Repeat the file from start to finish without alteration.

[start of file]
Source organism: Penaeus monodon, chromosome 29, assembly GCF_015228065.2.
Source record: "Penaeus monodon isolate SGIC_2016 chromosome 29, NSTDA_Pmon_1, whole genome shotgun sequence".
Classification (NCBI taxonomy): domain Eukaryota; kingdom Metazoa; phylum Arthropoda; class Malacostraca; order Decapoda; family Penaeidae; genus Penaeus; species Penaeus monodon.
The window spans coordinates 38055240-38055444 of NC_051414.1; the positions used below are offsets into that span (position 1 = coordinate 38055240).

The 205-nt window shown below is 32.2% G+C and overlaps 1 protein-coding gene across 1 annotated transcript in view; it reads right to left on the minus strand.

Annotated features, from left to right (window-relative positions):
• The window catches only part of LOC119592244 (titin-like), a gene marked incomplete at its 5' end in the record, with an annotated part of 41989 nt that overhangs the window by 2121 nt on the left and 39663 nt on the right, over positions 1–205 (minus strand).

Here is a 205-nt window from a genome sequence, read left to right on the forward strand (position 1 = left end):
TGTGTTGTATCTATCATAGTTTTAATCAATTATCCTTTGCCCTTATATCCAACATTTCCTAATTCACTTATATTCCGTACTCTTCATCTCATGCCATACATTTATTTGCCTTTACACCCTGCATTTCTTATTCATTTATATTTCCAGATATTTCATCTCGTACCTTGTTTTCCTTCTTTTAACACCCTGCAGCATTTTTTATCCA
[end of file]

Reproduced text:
Source organism: Penaeus monodon, chromosome 29, assembly GCF_015228065.2.
Source record: "Penaeus monodon isolate SGIC_2016 chromosome 29, NSTDA_Pmon_1, whole genome shotgun sequence".
Classification (NCBI taxonomy): domain Eukaryota; kingdom Metazoa; phylum Arthropoda; class Malacostraca; order Decapoda; family Penaeidae; genus Penaeus; species Penaeus monodon.
The window spans coordinates 38055240-38055444 of NC_051414.1; the positions used below are offsets into that span (position 1 = coordinate 38055240).

The 205-nt window shown below is 32.2% G+C and overlaps 1 protein-coding gene across 1 annotated transcript in view; it reads right to left on the minus strand.

Annotated features, from left to right (window-relative positions):
• The window catches only part of LOC119592244 (titin-like), a gene marked incomplete at its 5' end in the record, with an annotated part of 41989 nt that overhangs the window by 2121 nt on the left and 39663 nt on the right, over positions 1–205 (minus strand).

Here is a 205-nt window from a genome sequence, read left to right on the forward strand (position 1 = left end):
TGTGTTGTATCTATCATAGTTTTAATCAATTATCCTTTGCCCTTATATCCAACATTTCCTAATTCACTTATATTCCGTACTCTTCATCTCATGCCATACATTTATTTGCCTTTACACCCTGCATTTCTTATTCATTTATATTTCCAGATATTTCATCTCGTACCTTGTTTTCCTTCTTTTAACACCCTGCAGCATTTTTTATCCA